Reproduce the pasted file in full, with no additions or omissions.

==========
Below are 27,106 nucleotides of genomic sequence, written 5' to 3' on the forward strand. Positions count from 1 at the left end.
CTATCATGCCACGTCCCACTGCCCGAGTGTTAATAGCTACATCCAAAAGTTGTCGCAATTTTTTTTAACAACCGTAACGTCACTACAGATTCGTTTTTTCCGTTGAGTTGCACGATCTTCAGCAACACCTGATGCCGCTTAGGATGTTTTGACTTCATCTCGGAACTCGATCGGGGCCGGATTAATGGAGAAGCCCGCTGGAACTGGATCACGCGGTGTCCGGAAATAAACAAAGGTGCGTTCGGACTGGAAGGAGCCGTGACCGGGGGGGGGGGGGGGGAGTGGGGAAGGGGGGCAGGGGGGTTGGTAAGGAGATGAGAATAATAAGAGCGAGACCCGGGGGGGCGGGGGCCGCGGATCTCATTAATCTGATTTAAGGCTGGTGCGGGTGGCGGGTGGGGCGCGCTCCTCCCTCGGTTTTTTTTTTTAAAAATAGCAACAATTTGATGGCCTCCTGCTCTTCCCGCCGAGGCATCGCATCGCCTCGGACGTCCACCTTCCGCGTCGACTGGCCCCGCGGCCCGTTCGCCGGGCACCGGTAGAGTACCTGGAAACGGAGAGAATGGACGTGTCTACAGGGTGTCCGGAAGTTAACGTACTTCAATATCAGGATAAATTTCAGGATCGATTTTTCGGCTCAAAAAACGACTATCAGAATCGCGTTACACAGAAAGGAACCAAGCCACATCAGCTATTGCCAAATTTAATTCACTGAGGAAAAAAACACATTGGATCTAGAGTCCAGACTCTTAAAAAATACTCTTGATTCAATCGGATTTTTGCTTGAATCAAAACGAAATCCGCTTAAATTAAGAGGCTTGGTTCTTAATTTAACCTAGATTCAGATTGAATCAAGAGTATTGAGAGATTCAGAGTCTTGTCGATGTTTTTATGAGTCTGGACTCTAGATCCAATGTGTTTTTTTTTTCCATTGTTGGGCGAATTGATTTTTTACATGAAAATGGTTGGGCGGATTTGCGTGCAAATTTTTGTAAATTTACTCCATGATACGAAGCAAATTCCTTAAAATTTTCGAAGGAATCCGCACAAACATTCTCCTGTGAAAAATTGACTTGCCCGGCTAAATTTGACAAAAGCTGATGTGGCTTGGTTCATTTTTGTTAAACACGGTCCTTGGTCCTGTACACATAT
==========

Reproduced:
Below are 27,106 nucleotides of genomic sequence, written 5' to 3' on the forward strand. Positions count from 1 at the left end.
CTATCATGCCACGTCCCACTGCCCGAGTGTTAATAGCTACATCCAAAAGTTGTCGCAATTTTTTTTAACAACCGTAACGTCACTACAGATTCGTTTTTTCCGTTGAGTTGCACGATCTTCAGCAACACCTGATGCCGCTTAGGATGTTTTGACTTCATCTCGGAACTCGATCGGGGCCGGATTAATGGAGAAGCCCGCTGGAACTGGATCACGCGGTGTCCGGAAATAAACAAAGGTGCGTTCGGACTGGAAGGAGCCGTGACCGGGGGGGGGGGGGGGGAGTGGGGAAGGGGGGCAGGGGGGTTGGTAAGGAGATGAGAATAATAAGAGCGAGACCCGGGGGGGCGGGGGCCGCGGATCTCATTAATCTGATTTAAGGCTGGTGCGGGTGGCGGGTGGGGCGCGCTCCTCCCTCGGTTTTTTTTTTTAAAAATAGCAACAATTTGATGGCCTCCTGCTCTTCCCGCCGAGGCATCGCATCGCCTCGGACGTCCACCTTCCGCGTCGACTGGCCCCGCGGCCCGTTCGCCGGGCACCGGTAGAGTACCTGGAAACGGAGAGAATGGACGTGTCTACAGGGTGTCCGGAAGTTAACGTACTTCAATATCAGGATAAATTTCAGGATCGATTTTTCGGCTCAAAAAACGACTATCAGAATCGCGTTACACAGAAAGGAACCAAGCCACATCAGCTATTGCCAAATTTAATTCACTGAGGAAAAAAACACATTGGATCTAGAGTCCAGACTCTTAAAAAATACTCTTGATTCAATCGGATTTTTGCTTGAATCAAAACGAAATCCGCTTAAATTAAGAGGCTTGGTTCTTAATTTAACCTAGATTCAGATTGAATCAAGAGTATTGAGAGATTCAGAGTCTTGTCGATGTTTTTATGAGTCTGGACTCTAGATCCAATGTGTTTTTTTTTTCCATTGTTGGGCGAATTGATTTTTTACATGAAAATGGTTGGGCGGATTTGCGTGCAAATTTTTGTAAATTTACTCCATGATACGAAGCAAATTCCTTAAAATTTTCGAAGGAATCCGCACAAACATTCTCCTGTGAAAAATTGACTTGCCCGGCTAAATTTGACAAAAGCTGATGTGGCTTGGTTCATTTTTGTTAAACACGGTCCTTGGTCCTGTACACATAT